I love radio. and radio podcasts. so naturally, free downloadable podcasts and free online streaming of awesome radio shows are two of the best things ever.
seriously, if you’re not on this train, then it’s time to get hip to the boogie. (I like a good mixed-metaphor now and then). many great shows make a weekly free podcast download available, enabling one to listen at her leisure, such as while riding the subway.
I’ve long been a fan off the universally-loved-and-adored this american life. I have a gigantic crush on ira glass. (I mean, who doesn’t? my best pal F saw him in an airport once and I nearly died of jealousy, insisting that she tell me the story at least three times.)
the show is brilliant and just one of those things with a totally well-deserved sterling reputation. there isn’t much bad to say about it. (although it was hilariously referenced in an early 2000’s teen tv show as “that show where the know-it-all-hipsters talk about how fascinating ordinary people are”–this primtime incident was subsequently mentioned on TAL by mr. glass himself). TAL’s short-lived tv show was lovely, too.
I also enjoy the new yorker’s fiction podcast, where each month, a writer chooses a story from the new yorker archives to read and discuss. I actually find a lot of the discussion (just a few minutes between the reader and the magazine’s fiction editor) to be boring, banal, and pedestrian. (wow that sounds like something a stuck-up jerk would say–but trust me, I’m not one). the questions posed by the editor quite often seem so arbitrary, lame, and beneath the quality of the work being discussed.
but I love the podcast anyway, as it does amazing things like allowing me to hear mary gaitskill (be still, my fiction-loving heart!) read nabokov.
By the way, I had the good fortune to see my homegirl m gaitskill in the flesh last month at the brooklyn book festival—reading from her most recent book on a panel about “primal impulse in fiction” (swoon!)—and was blown away yet again by just how fabulous she is. (at this point I will also mention that we share the same birthday).
I also recently listened to a reading of that stalwartly seminal work of american short fiction that’s de-rigueur in high school english classes, shirley jackson’s “the lottery.” I hadn’t read it since high school, and was so thrilled to find it even creepier and masterful than I remembered. absolutely chilling.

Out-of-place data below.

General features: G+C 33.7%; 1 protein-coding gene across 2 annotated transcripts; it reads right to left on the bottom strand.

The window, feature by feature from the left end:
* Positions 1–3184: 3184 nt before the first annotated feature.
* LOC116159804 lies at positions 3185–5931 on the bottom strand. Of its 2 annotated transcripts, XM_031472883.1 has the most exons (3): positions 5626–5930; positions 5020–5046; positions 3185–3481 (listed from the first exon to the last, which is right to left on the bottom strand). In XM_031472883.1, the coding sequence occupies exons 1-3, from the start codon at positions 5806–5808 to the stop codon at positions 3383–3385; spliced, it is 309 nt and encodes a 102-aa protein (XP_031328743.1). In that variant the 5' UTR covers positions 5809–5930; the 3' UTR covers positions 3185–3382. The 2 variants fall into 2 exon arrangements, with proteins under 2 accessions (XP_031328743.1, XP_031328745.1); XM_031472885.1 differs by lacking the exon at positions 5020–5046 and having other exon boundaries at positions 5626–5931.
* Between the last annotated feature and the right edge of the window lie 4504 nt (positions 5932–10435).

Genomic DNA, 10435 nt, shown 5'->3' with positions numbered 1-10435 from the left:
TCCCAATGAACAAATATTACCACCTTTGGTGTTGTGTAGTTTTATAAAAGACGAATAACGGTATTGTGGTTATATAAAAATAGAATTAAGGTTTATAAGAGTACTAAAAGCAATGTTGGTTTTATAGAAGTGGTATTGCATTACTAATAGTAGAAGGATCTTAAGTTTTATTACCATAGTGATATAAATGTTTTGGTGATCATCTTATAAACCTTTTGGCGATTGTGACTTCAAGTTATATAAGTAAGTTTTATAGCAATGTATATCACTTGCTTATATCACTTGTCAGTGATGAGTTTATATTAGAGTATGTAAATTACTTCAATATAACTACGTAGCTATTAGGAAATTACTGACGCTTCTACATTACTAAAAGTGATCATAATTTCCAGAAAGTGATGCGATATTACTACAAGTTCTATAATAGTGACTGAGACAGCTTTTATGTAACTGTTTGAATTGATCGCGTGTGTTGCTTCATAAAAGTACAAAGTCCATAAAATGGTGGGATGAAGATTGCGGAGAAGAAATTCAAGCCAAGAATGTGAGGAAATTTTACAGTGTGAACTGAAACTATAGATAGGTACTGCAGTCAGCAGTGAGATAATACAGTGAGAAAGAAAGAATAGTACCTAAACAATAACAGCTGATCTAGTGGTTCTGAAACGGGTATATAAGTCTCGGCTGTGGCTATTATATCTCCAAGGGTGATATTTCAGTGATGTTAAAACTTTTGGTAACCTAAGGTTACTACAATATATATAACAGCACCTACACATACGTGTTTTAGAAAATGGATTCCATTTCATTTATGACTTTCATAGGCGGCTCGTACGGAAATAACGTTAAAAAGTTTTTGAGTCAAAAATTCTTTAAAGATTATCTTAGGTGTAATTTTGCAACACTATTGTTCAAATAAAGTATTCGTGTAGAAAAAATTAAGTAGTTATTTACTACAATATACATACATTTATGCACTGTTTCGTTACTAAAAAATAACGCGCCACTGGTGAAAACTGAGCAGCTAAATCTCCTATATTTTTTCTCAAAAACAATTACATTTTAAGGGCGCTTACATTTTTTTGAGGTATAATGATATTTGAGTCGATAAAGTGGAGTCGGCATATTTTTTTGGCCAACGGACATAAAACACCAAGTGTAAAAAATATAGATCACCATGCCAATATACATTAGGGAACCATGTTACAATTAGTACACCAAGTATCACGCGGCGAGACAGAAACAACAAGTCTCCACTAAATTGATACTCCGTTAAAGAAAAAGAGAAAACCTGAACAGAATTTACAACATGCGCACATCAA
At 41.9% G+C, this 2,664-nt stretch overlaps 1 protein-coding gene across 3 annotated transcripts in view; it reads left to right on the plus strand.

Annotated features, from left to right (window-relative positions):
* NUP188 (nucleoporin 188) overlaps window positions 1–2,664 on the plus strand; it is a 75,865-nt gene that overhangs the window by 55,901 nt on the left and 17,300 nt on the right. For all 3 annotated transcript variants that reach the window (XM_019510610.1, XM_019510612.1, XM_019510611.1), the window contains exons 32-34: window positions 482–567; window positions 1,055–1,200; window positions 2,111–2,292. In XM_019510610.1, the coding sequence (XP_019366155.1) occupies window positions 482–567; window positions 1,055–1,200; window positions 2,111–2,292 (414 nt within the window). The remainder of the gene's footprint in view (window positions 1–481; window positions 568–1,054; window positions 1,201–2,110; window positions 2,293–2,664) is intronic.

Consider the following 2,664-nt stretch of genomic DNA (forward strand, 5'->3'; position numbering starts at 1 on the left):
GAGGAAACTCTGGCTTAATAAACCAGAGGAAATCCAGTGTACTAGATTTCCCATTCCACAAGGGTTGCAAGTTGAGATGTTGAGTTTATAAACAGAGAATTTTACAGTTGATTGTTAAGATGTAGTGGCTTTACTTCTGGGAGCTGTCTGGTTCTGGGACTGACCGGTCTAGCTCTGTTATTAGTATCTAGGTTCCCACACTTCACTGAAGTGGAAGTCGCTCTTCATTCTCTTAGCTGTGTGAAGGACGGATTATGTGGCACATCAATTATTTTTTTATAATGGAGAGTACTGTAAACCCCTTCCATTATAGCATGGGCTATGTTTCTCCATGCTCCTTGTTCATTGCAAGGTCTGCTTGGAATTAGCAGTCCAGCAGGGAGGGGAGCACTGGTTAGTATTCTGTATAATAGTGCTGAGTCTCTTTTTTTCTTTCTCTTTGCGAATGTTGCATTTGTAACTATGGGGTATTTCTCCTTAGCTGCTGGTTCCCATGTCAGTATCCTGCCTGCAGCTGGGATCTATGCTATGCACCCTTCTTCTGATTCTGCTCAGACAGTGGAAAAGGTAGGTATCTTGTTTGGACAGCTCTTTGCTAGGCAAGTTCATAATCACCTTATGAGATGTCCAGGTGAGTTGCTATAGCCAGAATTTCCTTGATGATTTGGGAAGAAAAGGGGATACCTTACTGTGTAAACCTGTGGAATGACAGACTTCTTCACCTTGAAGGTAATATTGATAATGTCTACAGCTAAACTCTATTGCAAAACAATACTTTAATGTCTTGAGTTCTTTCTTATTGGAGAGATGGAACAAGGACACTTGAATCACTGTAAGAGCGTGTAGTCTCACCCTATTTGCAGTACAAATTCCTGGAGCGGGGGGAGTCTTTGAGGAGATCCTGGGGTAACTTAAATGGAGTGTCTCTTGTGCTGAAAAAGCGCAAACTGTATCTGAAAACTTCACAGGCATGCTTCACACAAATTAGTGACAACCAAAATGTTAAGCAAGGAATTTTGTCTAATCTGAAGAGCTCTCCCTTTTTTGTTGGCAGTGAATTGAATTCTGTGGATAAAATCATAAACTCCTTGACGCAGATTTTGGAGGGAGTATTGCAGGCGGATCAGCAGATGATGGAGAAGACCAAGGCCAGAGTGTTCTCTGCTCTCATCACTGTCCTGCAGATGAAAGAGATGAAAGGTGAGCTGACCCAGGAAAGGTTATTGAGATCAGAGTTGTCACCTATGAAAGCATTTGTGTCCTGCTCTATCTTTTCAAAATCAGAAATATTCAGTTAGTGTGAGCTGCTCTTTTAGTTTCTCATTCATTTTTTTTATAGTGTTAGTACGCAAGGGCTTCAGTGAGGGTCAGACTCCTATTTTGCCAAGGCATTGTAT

this week’s podcast is also nice, a reading of raymond carver’s “chef’s house”, which is totally classic carver. although, it’s markedly similar in plot to a posthumously-published (I believe) story of his, “call if you need me” (from the book “call if you need me: the uncollected fiction and other prose”, which I received for my 20th birthday). in many ways, I think, “call if you need need me” is a much better (but perhaps “less carver-ish”) piece. in fact, hearing “chef’s house”, lovely piece though it is, just made me want to read “call if you need me” for the 1,000th time. I’m not sure of what the editorial process for “call…” was like, but I would suspect that mr. lish, carver’s editor (and subject of that famous debate/discussion), did not have a chance to take a crack at it… interestingly enough, according to the commentary of the “chef’s house” podcast-reading, mr. lish also didn’t have a chance to edit “chef’s…” hmm… what a fascinating topic: the nature of editing, how far is too far, and where the line between revealing and sculpting/manipulating a writer’s voice is. so whatever one’s opinion of lish and carver’s relationship may be, we can at least thank them for making us think about it in a way we might not have collectively done otherwise.
look at me, I start talkin’ radio an end up on fiction. that happens with me I suppose; it’s a conversational hazard–I’ll nerd out and start beginning sentences with “so back to the cultural and gendered biases of the term ‘magical realism’…” and saying asinine things like “so you’ve read ‘court in the west eighties’ by carson mccullers, right?”
in fact, I wanted to write this post to give props to another radio show, aside from TAL and the NYFP, one with which I have only recently become totally obsessed (I’m a scorpio like that)–the genius that is radiolab. two parts hardcore science-stuff and one part funny, insightful chatter. it’s just the right type and presentation of science-y stories to a scientifically-curious-but-not-so-much-inclined chap as myself: stories about the science of the afterlife! of monkey language! whale rescues! malcom gladwell lectures! stories about nuns! jane goodall! (who is back on my hero list in bold-faced type, p.s.) head on over to their website and stream episodes while you work; you will be pleased.